You don’t need to spend too much time outdoors to realise that plucky little Switzerland is currently gearing up for one of its more controversial referendums.
Around the streets of Zürich the more radical right have been pasting up menacing looking posters depicting a Swiss flag dotted with black minarets and a burka-clad woman and asking that voters endorse a ban on the construction of minarets in this nation of roughly 7.5 million with a Muslim population of some 300,000.
On 29 November the country will head to the polls to decide whether minarets have a place in the neighbourhoods of Geneva, Basel and Lucerne – or not.
High in the Engadine Valley in the village of St Moritz there are no pro or anti-minaret posters in sight as locals are more focused on another hot topic that’s been plaguing this resort for the past few years. As much as every Swiss man and woman feels they have the right to call a national referendum if they manage to canvass 100,000 signatures, every village also feels entitled to have its very own public hallenbad (community swimming pool) for swimming, massages, sunning (both electric and outdoor) and other leisure pursuits.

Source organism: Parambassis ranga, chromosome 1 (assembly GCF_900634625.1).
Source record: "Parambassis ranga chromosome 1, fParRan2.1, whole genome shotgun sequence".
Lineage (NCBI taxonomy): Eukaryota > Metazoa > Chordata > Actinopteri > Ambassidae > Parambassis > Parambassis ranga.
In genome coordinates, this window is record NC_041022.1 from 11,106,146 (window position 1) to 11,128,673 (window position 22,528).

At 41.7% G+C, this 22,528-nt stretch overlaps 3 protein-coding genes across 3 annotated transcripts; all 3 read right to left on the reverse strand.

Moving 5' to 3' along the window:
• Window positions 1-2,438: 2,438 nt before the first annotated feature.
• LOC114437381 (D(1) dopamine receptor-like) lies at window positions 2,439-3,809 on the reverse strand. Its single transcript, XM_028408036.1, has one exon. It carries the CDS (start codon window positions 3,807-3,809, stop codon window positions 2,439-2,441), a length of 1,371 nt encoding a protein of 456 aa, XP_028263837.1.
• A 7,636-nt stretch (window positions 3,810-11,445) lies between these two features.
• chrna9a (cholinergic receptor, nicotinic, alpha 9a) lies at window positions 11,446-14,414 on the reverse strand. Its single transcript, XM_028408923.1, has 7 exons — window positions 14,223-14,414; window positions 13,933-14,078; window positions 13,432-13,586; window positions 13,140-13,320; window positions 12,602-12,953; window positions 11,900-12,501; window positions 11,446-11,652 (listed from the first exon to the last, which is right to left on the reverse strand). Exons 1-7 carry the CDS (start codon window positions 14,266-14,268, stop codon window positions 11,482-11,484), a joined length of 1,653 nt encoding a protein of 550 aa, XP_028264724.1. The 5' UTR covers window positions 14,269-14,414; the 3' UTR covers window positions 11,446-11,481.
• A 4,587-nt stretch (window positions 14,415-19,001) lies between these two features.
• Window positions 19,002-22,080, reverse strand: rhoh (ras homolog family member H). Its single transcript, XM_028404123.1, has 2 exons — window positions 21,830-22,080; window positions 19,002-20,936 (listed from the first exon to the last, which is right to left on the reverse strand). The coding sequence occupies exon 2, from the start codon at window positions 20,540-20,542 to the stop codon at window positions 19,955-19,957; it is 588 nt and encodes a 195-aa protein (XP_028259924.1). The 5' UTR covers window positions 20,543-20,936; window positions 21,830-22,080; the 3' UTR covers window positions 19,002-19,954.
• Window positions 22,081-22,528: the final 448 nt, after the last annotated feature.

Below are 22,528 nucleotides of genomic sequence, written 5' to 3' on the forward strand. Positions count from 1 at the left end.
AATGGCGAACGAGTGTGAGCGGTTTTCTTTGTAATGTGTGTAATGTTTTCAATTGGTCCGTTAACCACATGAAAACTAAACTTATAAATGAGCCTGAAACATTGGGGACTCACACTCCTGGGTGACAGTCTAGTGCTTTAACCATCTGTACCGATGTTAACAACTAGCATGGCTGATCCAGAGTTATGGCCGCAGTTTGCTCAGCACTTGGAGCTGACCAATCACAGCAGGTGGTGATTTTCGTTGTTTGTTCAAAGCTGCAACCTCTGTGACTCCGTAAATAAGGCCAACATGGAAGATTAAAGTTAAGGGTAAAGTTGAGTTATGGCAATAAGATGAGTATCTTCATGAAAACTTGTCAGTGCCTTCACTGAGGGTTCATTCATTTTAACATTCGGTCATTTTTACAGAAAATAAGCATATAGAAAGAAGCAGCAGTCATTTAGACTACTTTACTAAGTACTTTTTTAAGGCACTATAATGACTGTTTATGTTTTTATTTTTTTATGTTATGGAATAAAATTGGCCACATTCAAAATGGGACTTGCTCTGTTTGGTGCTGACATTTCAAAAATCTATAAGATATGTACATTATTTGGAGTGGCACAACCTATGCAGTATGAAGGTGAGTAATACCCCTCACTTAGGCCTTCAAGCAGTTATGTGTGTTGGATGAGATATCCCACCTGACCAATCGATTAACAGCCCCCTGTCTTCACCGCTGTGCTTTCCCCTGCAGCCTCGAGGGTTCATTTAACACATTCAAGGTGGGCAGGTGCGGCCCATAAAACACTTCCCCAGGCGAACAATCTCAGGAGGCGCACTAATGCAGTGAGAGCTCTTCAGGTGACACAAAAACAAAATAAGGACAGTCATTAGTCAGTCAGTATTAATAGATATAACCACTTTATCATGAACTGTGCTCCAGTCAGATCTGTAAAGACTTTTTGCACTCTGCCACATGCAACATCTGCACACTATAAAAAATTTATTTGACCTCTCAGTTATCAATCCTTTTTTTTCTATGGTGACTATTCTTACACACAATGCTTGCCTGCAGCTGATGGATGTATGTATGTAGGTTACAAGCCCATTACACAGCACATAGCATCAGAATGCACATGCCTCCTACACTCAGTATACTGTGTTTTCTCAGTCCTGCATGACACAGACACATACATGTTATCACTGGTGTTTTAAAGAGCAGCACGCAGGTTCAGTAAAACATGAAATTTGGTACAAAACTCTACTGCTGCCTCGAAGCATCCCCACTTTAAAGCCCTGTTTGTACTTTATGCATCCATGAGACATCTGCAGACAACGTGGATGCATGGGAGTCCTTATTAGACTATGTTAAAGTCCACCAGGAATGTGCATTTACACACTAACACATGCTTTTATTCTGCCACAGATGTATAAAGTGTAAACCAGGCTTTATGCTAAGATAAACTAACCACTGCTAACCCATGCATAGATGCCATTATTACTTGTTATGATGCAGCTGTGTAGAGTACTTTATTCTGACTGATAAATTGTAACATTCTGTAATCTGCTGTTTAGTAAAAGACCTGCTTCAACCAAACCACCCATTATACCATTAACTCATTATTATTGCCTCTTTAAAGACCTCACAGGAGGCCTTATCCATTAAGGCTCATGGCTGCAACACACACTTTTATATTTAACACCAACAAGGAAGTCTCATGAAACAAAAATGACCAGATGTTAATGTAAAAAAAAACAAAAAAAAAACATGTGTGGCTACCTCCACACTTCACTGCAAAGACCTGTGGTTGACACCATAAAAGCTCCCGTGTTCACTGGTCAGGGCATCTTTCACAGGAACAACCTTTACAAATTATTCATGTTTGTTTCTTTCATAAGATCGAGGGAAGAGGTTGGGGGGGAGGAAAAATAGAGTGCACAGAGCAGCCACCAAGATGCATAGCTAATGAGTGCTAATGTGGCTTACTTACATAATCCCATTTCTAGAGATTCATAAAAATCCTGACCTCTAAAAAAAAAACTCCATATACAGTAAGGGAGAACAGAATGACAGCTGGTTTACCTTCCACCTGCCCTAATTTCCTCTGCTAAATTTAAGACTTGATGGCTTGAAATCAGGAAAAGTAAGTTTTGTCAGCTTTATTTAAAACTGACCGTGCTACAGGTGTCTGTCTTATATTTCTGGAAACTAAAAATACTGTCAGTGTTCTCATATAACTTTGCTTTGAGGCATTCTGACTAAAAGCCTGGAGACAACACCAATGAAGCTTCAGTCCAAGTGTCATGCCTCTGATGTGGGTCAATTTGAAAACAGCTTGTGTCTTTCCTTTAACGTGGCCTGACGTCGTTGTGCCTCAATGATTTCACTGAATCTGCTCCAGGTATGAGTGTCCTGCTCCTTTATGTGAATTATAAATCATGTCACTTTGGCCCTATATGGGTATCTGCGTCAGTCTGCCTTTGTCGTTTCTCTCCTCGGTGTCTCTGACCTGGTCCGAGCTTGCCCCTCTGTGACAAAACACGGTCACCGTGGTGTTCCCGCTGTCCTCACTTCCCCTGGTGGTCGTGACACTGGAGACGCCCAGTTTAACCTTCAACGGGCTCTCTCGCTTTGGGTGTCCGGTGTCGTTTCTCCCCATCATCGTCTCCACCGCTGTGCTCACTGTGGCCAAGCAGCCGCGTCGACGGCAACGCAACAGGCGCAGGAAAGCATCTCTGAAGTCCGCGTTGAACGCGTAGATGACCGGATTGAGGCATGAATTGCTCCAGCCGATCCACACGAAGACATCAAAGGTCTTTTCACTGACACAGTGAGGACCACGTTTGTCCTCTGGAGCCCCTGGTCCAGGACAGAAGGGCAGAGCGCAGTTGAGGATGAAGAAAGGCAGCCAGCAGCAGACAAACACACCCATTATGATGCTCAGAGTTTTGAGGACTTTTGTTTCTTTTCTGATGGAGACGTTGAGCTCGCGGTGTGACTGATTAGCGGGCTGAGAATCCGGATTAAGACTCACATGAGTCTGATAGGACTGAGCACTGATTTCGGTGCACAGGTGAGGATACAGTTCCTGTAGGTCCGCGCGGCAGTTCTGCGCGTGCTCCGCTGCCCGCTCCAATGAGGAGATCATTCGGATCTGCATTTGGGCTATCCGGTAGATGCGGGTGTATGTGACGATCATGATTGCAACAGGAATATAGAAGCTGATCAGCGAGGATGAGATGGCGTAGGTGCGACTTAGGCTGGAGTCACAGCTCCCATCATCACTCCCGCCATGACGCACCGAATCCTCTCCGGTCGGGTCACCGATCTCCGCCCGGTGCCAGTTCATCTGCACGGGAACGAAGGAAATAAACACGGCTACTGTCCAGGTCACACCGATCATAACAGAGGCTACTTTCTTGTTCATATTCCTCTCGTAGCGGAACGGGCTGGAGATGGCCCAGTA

Take the train from Chur up to St Moritz and it’s remarkable how villages big and small all have beautiful bathing facilities. On the far side of Canton Graubünden, the little Dorf of Vals (with a resident population of just under 1,000) has turned itself into one of the most important modern architecture destinations in the world, thanks to its severe, almost bunker-like, bathing facility design by Peter Zumthor. On any given day you’ll see young families from Belgium, architecture students from Sapporo and day-trippers from elsewhere in Switzerland making the trek up the winding road to take the waters at Vals and also immerse themselves in one of Europe’s more remarkable municipal recreational facilities. All of this is particularly galling for wealthy St Moritz (with an affluent resident population of over 5,000) because at the moment although it has a hallenbad, the facility’s been shuttered since spring 2006. A punch-up between private-sector owners, who were supposed to renovate it or build something new, and the Gemeinde (local council) has become something of an embarrassment as everything has stalled and residents have to visit neighbouring Pontresina to use the town’s new, and quite impressive, swimming facility there.
The good news is that the town elders have now intervened and an RFP was sent out inviting architecture firms to register their interest by the end of the month.
Fans of brutalism quite like the current grey concrete facility but it looks like the structure will be pulled down and replaced by something new. The question is, what with?
”We could end up with a globally respected masterpiece or it could be a very functional but quite ugly structure of no real appeal,” says one local hotelier. Some think resident local architect Sir Norman Foster might lobby hard to win the bid but there’s likely to be considerable competition from hot young firms from Switzerland and Austria as well. Whoever wins, it’s unlikely minarets will be part of the grand design scheme.